Smith v. Meyring Cattle Company, LLC

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Smith v. Meyring Cattle Company, LLC

Case Number
S-18-0184
Call Date
November 2, 2018
Court Number
Box Butte
Case Location
Lincoln
Case Summary

S-18-0184 Harley Smith (Appellant) v. Meyring Cattle Company, LLC

Box Butte County District Court, Judge Travis P. O’Gorman

Attorneys: Steven W. Olsen, Johnathan C. Hunzeker (Simmons Olsen Law)(Appellee) --- James R. Welsh, Christopher Welsh (Welsh & Welsh)(Appellant)

Civil: Action for strict liability based on dog bite statute and negligence

Proceedings below: The trial court granted Appellee’s motion for partial directed verdict and dismissed Appellant’s strict liability claim. The court entered a dismissal after the jury found in favor of Appellee on the negligence claim.

Issues: Whether the district court erred in 1) finding as a matter of law that Neb. Rev. Stat. § 54-601 (Reissue 2010) did not apply, and 2) granting a partial directed verdict in favor of Appellee on the issue of strict liability.

Facts: Appellant worked as a ranch hand at Meyring Cattle Company (Appellee). Appellant was injured while working with the cattle on Appellee’s ranch. Appellant was helping with the process of “pouring” cattle, when he had stepped in holding “tub” with two cows. He stated that Appellee’s dog was nipping at the bottom of one of the cow’s hooves. Appellant testified that he told the dog to go lay down but the cow that had been nipped at charged and trampled Appellant who suffered significant injuries. Appellee argues that the dog was trained not to bark or to agitate the cattle and he was specifically trained not to be by the holding tub.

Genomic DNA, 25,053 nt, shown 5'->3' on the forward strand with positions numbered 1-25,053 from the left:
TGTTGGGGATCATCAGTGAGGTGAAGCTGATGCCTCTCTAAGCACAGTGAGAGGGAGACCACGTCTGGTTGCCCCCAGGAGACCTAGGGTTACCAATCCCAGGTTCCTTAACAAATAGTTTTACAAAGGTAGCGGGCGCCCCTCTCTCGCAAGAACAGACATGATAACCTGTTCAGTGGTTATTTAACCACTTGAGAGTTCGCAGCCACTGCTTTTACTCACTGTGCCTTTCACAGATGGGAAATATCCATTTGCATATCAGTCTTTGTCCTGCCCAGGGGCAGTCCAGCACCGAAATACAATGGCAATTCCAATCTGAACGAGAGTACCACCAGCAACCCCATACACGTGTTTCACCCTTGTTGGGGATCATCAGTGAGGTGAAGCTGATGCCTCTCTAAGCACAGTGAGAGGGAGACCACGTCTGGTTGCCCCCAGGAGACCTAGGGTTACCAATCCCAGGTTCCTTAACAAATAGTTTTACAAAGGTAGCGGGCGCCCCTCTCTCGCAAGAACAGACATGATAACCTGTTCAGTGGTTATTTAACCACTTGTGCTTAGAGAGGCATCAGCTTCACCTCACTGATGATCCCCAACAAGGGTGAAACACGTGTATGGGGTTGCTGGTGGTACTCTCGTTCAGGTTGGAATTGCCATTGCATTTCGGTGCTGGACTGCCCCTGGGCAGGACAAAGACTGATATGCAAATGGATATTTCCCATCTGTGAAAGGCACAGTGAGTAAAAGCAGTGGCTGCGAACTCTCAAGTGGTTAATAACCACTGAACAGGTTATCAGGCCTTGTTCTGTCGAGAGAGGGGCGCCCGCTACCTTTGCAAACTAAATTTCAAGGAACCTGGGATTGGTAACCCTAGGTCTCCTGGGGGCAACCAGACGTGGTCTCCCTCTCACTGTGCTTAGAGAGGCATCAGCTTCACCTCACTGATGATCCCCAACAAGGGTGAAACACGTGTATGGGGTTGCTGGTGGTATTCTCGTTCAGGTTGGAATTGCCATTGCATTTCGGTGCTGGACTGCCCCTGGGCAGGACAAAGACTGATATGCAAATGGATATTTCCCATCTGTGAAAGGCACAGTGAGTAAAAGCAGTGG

Appellant argues that there was evidence introduced at trial showing that Appellant sustained injuries as a result of the actions of Appellee’s dog and that Appellee would be strictly liable under Neb. Rev. Stat. § 54-601. Appellant argues that this statute applies because the dog’s actions in nipping at the cow ultimately injured him. Appellee, however, contends that strict liability is imposed only if the dog’s actions are directed at the person in the first instance.